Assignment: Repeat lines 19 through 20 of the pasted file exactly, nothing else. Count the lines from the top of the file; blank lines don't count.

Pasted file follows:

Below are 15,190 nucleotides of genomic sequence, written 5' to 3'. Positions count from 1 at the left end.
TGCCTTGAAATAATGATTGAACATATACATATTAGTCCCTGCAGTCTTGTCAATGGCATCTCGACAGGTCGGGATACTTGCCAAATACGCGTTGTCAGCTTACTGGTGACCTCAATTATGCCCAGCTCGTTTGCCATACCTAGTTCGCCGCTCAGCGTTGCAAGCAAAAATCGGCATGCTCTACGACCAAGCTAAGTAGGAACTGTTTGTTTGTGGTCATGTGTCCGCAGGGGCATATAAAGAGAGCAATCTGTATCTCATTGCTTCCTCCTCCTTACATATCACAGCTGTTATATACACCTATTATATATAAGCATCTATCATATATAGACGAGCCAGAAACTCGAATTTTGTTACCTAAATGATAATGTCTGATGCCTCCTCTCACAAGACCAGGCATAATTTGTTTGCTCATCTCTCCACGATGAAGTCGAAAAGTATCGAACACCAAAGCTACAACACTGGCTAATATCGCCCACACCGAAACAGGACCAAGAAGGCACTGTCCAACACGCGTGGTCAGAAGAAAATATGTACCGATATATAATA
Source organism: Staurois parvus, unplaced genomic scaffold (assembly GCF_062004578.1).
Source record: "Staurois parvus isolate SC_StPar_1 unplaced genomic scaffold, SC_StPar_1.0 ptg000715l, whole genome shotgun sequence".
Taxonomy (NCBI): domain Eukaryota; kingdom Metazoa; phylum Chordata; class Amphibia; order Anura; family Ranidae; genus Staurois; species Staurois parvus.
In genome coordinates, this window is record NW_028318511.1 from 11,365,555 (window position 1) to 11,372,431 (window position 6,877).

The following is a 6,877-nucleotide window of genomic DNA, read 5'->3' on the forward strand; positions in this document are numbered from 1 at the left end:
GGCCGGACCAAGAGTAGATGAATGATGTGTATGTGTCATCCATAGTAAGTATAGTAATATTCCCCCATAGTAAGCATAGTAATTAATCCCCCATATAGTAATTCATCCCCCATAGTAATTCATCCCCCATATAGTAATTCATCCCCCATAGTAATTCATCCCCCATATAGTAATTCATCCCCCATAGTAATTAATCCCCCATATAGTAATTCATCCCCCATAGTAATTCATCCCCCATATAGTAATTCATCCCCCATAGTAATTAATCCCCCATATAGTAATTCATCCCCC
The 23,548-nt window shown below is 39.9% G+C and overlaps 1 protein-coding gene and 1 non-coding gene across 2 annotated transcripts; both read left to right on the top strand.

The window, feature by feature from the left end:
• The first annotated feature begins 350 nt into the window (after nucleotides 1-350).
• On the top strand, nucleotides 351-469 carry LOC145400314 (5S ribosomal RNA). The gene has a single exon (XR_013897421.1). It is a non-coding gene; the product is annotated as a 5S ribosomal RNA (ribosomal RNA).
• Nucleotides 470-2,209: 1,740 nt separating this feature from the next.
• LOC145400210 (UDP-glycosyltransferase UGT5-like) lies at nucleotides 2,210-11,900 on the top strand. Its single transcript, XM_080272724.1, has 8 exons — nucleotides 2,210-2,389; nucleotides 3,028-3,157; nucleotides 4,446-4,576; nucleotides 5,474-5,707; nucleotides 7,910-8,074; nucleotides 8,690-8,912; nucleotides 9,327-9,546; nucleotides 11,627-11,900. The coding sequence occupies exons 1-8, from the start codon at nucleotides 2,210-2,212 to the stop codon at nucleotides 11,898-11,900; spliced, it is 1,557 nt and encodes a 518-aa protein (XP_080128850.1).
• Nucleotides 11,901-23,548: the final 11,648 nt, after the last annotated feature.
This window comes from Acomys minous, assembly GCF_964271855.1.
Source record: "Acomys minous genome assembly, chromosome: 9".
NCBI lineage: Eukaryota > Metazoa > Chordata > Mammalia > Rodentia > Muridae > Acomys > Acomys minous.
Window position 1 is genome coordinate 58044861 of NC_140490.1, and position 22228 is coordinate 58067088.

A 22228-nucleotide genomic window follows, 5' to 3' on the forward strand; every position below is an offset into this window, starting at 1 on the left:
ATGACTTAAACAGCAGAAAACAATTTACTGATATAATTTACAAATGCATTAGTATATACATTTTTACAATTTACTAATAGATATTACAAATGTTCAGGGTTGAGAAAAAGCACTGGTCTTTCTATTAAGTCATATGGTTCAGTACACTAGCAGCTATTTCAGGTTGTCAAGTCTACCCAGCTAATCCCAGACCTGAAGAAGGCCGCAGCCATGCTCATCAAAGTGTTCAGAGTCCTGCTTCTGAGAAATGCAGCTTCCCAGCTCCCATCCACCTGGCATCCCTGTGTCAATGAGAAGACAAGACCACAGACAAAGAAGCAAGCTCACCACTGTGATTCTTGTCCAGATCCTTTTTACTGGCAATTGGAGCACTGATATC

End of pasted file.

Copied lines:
Window position 1 is genome coordinate 58044861 of NC_140490.1, and position 22228 is coordinate 58067088.

A 22228-nucleotide genomic window follows, 5' to 3' on the forward strand; every position below is an offset into this window, starting at 1 on the left: